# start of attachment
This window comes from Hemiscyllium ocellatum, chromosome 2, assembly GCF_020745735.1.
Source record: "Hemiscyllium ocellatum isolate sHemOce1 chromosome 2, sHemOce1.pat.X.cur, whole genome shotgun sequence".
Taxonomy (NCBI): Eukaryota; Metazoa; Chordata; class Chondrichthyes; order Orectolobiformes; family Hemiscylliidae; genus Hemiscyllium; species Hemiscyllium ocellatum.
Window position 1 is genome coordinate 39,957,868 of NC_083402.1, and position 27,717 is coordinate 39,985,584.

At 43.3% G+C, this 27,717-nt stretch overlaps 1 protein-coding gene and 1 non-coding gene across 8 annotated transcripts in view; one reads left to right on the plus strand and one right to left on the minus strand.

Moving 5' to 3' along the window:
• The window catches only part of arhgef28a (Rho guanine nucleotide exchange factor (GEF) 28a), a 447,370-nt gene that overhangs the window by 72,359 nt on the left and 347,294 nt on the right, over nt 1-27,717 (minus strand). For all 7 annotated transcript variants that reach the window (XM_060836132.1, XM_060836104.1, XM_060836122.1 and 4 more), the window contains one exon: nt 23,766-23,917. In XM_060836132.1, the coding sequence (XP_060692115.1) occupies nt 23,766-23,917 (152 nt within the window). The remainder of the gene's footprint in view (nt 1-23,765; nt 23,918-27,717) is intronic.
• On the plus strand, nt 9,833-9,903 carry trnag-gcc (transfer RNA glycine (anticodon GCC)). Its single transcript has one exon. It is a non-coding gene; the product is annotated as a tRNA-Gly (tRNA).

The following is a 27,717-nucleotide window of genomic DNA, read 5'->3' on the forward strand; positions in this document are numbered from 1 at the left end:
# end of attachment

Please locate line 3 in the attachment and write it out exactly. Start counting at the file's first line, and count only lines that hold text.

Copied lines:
Taxonomy (NCBI): Eukaryota; Metazoa; Chordata; class Chondrichthyes; order Orectolobiformes; family Hemiscylliidae; genus Hemiscyllium; species Hemiscyllium ocellatum.